I received this book for free from TLC Book Tours in exchange for an honest review. This does not affect my opinion of the book or the content of my review.
Published by Bella Books in 2013
Genres: Fantasy, Paranormal Romance, Romance, Urban Fantasy
Source: TLC Book Tours
Buy the Book • Goodreads
Generally I steer clear of paranormal romance, but I was intrigued by The Demon Abraxas because it featured a lesbian couple. Speculative fiction is greatly enriched by diversity, and a love story between two women who get mixed up with the supernatural seemed right up my alley.
When a San Francisco businesswoman named Ana Khoury leaves a party to check on a coworker, she stumbles upon a corpse and is kidnapped by a demonic cult. Her unlikely rescuer is the sophisticated and alluring Sabel Young, who happens to secretly be a witch. Ana has had a crush on Sabel for a while, and now she finally has a chance to act on it. There’s only one problem. As a souvenir of her kidnapping, she’s possessed by a demon named Abraxas, and he’s the third wheel in the relationship.
When Ana was originally possessed by Abraxas, she didn’t really know what was happening. As she learned to accept his presence, the two characters began to develop a symbiotic relationship. My favorite parts of the story were the scenes that featured the inner dialogue between Ana and Abraxas. Abraxas’ philosophical insights and mentoring help Ana reevaluate her life and attitudes as she comes to terms with her troubled adolescence. Through Abraxas’ eyes, she is empowered to stop judging herself and realize that she is a strong and independent person.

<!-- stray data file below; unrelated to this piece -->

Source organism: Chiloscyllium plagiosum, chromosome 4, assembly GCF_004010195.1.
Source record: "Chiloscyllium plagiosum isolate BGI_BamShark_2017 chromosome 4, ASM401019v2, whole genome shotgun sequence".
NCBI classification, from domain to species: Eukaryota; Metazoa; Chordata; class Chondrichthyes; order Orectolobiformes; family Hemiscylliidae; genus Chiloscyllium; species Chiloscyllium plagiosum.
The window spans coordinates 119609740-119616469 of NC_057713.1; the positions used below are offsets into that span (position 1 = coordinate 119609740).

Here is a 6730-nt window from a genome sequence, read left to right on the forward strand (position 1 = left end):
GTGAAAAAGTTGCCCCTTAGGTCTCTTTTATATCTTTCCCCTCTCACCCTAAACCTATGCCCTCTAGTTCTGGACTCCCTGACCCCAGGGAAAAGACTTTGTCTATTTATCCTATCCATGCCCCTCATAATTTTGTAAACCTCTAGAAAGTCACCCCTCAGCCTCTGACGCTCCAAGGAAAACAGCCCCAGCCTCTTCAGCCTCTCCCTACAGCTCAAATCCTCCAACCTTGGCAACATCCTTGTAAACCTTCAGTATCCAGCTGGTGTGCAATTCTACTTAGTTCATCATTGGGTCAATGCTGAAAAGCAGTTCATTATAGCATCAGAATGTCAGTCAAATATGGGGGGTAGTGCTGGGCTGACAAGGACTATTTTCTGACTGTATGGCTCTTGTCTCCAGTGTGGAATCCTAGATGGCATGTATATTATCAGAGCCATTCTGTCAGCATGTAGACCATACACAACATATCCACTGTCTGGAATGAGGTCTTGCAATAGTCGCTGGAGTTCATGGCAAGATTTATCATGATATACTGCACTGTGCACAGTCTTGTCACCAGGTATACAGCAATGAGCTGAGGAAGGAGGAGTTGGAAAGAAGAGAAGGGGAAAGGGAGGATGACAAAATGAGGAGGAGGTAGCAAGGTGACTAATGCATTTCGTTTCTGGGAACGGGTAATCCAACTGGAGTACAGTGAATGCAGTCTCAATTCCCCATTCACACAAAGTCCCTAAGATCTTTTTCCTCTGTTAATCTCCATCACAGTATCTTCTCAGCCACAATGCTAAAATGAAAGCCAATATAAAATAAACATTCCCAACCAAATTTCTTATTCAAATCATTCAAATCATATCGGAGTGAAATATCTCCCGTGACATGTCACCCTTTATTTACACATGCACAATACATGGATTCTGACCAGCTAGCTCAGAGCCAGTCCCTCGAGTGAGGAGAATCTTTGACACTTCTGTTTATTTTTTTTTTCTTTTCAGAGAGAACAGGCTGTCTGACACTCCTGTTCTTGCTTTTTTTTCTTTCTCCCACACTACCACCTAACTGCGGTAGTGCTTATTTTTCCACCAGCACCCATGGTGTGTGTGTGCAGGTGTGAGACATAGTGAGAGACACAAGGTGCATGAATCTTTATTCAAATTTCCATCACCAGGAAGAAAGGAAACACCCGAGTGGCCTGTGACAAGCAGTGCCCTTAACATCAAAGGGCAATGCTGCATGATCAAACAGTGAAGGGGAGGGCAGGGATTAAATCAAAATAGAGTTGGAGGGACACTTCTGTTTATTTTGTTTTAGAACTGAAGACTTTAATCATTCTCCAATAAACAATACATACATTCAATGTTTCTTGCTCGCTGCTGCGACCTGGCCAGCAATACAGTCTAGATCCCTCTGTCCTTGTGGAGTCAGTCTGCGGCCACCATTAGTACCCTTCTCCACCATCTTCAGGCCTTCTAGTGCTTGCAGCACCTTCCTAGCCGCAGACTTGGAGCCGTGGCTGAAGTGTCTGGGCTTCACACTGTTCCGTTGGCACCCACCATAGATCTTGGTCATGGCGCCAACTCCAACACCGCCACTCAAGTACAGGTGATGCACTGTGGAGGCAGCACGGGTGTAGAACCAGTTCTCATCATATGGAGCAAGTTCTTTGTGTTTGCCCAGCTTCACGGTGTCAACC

Even though Abraxas is a blessing, he is a complication in Ana’s life. Rachel Calish builds a world where demons aren’t evil per se, but rather, their source of power comes from passion and chaos. They can cause great harm, or they can use their powers to protect mankind. Witches derive their powers from a different source, and don’t get along with demons. Ana’s friendliness with demons puts her relationship with Sabel in jeopardy because their worlds just don’t mix. At times, the witch versus demon drama felt contrived. We know that the two sides hate each other, but we don’t really know why, except that it’s an old grudge. The witches realize that there are both good and bad demons, but they hate all of them. The background between the feud wasn’t adequately explored, and I felt that the tension between characters could have seemed more organic and less Capulet versus Montague if there had been a bit more explanation.
The Demon Abraxas is a strong debut novel exploring themes of love, healing, and inner strength. Ana is a kickass protagonist who takes on demons like it’s nobody’s business, but she is also a complex character struggling with the psychological implications of childhood abuse. I can’t wait to see more of what Rachel Calish has to offer.